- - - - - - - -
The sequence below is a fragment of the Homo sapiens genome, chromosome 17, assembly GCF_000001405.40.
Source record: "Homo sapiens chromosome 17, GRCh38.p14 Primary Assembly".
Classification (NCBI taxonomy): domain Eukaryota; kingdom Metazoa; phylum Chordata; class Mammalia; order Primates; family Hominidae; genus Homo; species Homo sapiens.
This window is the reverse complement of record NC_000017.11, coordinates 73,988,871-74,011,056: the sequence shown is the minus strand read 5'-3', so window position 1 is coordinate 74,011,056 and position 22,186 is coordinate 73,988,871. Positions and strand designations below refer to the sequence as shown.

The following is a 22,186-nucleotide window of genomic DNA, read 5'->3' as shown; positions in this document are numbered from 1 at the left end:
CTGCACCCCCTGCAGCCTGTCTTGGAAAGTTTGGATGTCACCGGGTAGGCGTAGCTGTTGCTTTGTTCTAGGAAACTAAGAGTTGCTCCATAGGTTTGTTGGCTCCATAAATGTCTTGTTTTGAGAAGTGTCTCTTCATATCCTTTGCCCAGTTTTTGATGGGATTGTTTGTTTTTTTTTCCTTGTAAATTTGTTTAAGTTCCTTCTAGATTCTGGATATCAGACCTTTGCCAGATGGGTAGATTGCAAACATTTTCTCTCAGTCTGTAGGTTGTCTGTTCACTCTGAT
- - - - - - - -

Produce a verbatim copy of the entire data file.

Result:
The sequence below is a fragment of the Homo sapiens genome, chromosome 17, assembly GCF_000001405.40.
Source record: "Homo sapiens chromosome 17, GRCh38.p14 Primary Assembly".
Classification (NCBI taxonomy): domain Eukaryota; kingdom Metazoa; phylum Chordata; class Mammalia; order Primates; family Hominidae; genus Homo; species Homo sapiens.
This window is the reverse complement of record NC_000017.11, coordinates 73,988,871-74,011,056: the sequence shown is the minus strand read 5'-3', so window position 1 is coordinate 74,011,056 and position 22,186 is coordinate 73,988,871. Positions and strand designations below refer to the sequence as shown.

The following is a 22,186-nucleotide window of genomic DNA, read 5'->3' as shown; positions in this document are numbered from 1 at the left end:
CTGCACCCCCTGCAGCCTGTCTTGGAAAGTTTGGATGTCACCGGGTAGGCGTAGCTGTTGCTTTGTTCTAGGAAACTAAGAGTTGCTCCATAGGTTTGTTGGCTCCATAAATGTCTTGTTTTGAGAAGTGTCTCTTCATATCCTTTGCCCAGTTTTTGATGGGATTGTTTGTTTTTTTTTCCTTGTAAATTTGTTTAAGTTCCTTCTAGATTCTGGATATCAGACCTTTGCCAGATGGGTAGATTGCAAACATTTTCTCTCAGTCTGTAGGTTGTCTGTTCACTCTGAT